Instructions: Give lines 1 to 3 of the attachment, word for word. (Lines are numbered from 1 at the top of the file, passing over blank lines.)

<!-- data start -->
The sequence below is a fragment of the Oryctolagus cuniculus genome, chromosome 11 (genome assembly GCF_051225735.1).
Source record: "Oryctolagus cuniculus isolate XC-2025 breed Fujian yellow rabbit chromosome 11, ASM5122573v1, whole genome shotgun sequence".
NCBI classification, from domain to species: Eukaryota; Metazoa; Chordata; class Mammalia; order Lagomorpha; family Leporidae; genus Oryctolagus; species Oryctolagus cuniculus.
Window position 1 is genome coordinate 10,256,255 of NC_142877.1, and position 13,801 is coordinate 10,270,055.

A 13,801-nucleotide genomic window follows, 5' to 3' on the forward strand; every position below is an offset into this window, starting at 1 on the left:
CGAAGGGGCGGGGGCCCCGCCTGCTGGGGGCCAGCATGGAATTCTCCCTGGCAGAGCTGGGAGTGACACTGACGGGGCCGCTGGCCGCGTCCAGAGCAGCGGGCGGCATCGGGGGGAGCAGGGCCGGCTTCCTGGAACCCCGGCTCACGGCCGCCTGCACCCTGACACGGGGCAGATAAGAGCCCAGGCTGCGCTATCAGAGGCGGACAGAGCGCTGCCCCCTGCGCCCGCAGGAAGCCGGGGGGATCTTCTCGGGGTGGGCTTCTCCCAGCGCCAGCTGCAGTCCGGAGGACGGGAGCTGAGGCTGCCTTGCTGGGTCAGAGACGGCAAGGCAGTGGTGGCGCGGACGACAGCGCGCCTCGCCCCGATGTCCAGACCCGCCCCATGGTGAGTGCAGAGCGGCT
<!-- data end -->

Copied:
The sequence below is a fragment of the Oryctolagus cuniculus genome, chromosome 11 (genome assembly GCF_051225735.1).
Source record: "Oryctolagus cuniculus isolate XC-2025 breed Fujian yellow rabbit chromosome 11, ASM5122573v1, whole genome shotgun sequence".
NCBI classification, from domain to species: Eukaryota; Metazoa; Chordata; class Mammalia; order Lagomorpha; family Leporidae; genus Oryctolagus; species Oryctolagus cuniculus.